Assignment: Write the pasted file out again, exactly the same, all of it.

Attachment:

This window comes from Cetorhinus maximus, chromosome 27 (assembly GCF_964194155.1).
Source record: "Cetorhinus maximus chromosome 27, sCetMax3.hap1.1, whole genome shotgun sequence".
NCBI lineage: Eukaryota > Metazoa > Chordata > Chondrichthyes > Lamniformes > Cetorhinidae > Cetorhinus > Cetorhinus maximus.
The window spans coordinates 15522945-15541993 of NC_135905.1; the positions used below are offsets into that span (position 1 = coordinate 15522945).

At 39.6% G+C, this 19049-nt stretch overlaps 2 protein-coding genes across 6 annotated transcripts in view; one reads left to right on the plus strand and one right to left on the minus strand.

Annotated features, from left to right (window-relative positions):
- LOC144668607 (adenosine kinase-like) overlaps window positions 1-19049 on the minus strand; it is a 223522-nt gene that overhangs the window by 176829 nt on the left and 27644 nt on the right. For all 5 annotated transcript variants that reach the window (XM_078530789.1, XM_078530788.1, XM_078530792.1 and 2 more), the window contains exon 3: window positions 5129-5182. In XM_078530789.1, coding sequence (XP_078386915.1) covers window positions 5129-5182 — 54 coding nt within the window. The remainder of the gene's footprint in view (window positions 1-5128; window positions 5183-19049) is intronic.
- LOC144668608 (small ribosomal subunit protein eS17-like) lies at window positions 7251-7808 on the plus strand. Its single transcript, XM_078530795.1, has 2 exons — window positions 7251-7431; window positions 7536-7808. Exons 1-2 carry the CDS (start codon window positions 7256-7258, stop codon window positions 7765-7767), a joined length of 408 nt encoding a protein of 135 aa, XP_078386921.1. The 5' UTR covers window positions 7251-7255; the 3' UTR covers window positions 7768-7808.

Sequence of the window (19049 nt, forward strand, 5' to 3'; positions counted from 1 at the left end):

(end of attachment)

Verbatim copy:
This window comes from Cetorhinus maximus, chromosome 27 (assembly GCF_964194155.1).
Source record: "Cetorhinus maximus chromosome 27, sCetMax3.hap1.1, whole genome shotgun sequence".
NCBI lineage: Eukaryota > Metazoa > Chordata > Chondrichthyes > Lamniformes > Cetorhinidae > Cetorhinus > Cetorhinus maximus.
The window spans coordinates 15522945-15541993 of NC_135905.1; the positions used below are offsets into that span (position 1 = coordinate 15522945).

At 39.6% G+C, this 19049-nt stretch overlaps 2 protein-coding genes across 6 annotated transcripts in view; one reads left to right on the plus strand and one right to left on the minus strand.

Annotated features, from left to right (window-relative positions):
- LOC144668607 (adenosine kinase-like) overlaps window positions 1-19049 on the minus strand; it is a 223522-nt gene that overhangs the window by 176829 nt on the left and 27644 nt on the right. For all 5 annotated transcript variants that reach the window (XM_078530789.1, XM_078530788.1, XM_078530792.1 and 2 more), the window contains exon 3: window positions 5129-5182. In XM_078530789.1, coding sequence (XP_078386915.1) covers window positions 5129-5182 — 54 coding nt within the window. The remainder of the gene's footprint in view (window positions 1-5128; window positions 5183-19049) is intronic.
- LOC144668608 (small ribosomal subunit protein eS17-like) lies at window positions 7251-7808 on the plus strand. Its single transcript, XM_078530795.1, has 2 exons — window positions 7251-7431; window positions 7536-7808. Exons 1-2 carry the CDS (start codon window positions 7256-7258, stop codon window positions 7765-7767), a joined length of 408 nt encoding a protein of 135 aa, XP_078386921.1. The 5' UTR covers window positions 7251-7255; the 3' UTR covers window positions 7768-7808.

Sequence of the window (19049 nt, forward strand, 5' to 3'; positions counted from 1 at the left end):